A. Stevia has been touted as a "natural" sweetener and an alternative to sugar, but is it safe for us to consume? Though it seems this non-caloric sweetener just made its name recently, the stevia plant has a long history of use as a sweetener in South America. These newer stevia sweeteners—sold under brand names like Truvia, Stevia in the Raw or OnlySweet, and in blends with sugar, such as PureVia or Born Sweet Zing (at 8 to 10 calories per teaspoon)—include a highly purified extract of stevia called Rebaudioside A (a.k.a. Rebiana or Reb A). Reb A is 200 times sweeter than sugar and does not raise blood sugar.
Until December 2008, stevia and its derivatives could be sold in the U.S. only as dietary supplements, due to safety concerns. In the 1980s, animal studies linked stevia with adverse effects on fertility and reproductive development and possible genetic mutations. But in 2008, the makers of Truvia and PureVia submitted research to the Food and Drug Administration regarding Reb A's safety and petitioned for it to become a Generally Recognized as Safe (GRAS) ingredient.
The FDA affirmed, and still maintains, the GRAS status only for highly purified stevia extracts (Rebaudioside A, or Reb A). Whole stevia leafs, including products containing "crude stevia extract" or "whole leaf stevia," are not classified as GRAS because data is lacking on their effects on the cardiovascular, urinary and reproductive systems.
However, some consumer advocacy groups, like The Center for Science in the Public Interest (CSPI), criticize the quality of the studies (which are often done by the manufacturers themselves) and think the Reb A's GRAS status was granted prematurely. "In the past, FDA protocol required repeated testing in two separate animal species prior to approval, but in this case it didn't," says David Schardt, nutrition expert with CSPI. "We are not warning people to avoid Reb A, but the public should be aware that the FDA did not follow all the usual safeguards."
Despite being "natural," sugar substitutes like Stevia that earn the GRAS status usually don't have as much safety data as approved additives, meaning it's worth using Stevia sparingly—the daily acceptable dietary intake, or ADI, for Stevia is 9 packets.
Bottom Line: The FDA considers Reb A a safe sugar substitute, but has not approved other forms of stevia. If you want to use stevia, we suggest sticking with Reb A (look for it on the ingredient label), and using it sparingly.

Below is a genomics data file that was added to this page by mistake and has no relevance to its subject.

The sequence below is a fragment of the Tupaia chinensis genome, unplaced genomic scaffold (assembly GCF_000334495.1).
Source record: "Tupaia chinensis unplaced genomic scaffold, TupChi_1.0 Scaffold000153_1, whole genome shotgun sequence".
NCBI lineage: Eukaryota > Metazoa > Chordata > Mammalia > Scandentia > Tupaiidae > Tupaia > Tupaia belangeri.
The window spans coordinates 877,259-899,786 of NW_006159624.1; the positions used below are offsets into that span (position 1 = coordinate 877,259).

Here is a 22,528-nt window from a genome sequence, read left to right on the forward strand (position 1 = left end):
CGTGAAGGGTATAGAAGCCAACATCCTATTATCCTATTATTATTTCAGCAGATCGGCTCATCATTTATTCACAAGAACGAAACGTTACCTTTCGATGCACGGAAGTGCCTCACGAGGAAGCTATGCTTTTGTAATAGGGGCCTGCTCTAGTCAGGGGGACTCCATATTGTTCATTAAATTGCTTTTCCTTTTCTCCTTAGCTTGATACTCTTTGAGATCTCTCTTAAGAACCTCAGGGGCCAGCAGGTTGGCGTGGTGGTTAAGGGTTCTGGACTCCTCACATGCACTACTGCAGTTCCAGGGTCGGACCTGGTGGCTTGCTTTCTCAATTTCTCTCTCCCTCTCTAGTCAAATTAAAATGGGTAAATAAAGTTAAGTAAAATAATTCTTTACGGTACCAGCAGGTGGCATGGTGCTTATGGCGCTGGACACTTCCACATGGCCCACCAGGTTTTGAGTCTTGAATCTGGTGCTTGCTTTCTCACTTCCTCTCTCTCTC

I don't trust any artificial sweeteners. Sooner or later, they find out they are bad for you, long after they have been on the market. For the most part, I have just learned to eat most things that I used to sweeten with sugar totally unsweetened. This includes things like coffee and breakfast cereal. I even eat my oatmeal without sweeteners these days, and it really is not that bad.
03/25/2013 - 10:52am
Grow and eat your own food. Your life depends on it.
04/02/2013 - 9:35am
The FDA is useless. It's recommendations for or against are likewise useless. They are a bought and paid for puppet organization and should never be trusted. Articles which use FDA recommendations as a basis for safe are therefor based on fallacy.
04/02/2013 - 7:05pm
I actually bought stevia seeds to grow. Im a lactating mother and my babys skin rash raises up if I have processed sugar in my diet, especially white sugar. My child skin actually clears up without the artificial or processed sugars. Remember, our body is designed to to process plant foods for better nutrient absorpion with less stress to our system. Grow your own!
04/04/2013 - 9:37am
I'm confused...shouldn't the brain react to the sweetness of stevia the same way it does other sweeteners? If it's the sweetness that causes the neurological response doesn't that mean any sweetener will cause it?
04/06/2013 - 8:58pm
Attacks on FDA and USDA are totally legit. They approve poisons everyday. Consider GMOs in this discussion? Definitely time to boycott.
04/09/2013 - 8:51pm
Sounds to me like Anonymous has an axe to grind with the FDA but contibutes very little to the actual subject matter.
04/10/2013 - 2:07pm
Whenever I want to make a choice on a product, and I feel good about the ingredients, I make sure it hasn't been approved by the FDA. Then I buy it! I do not trust an administration that for years has been disregarding the public health, in the name of profit.
04/15/2013 - 7:32am
Whether it's Stevia, Truvia, Splenda, Aspartame Sucralose or any other artificial sweetner, they all mess up my digestive tract. I get gas, bloating, gas, diarrhea, gas, pain, and did I mention gas. I also get burning itchy eyes. All that artificial stuff is realy nasty!
I've had it in drinks, gum, snacks, you name it. And I'm also starting to hear Doctors talking about the FDA and not just about food, they're saying that they, the Doctors, and the general public have been spoofed by the chemical and drug companies and their use of marketing to the public to force the FDA to approve these things. GRAS Does Not Mean it's Safe - rather it means it just won't kill you immediately.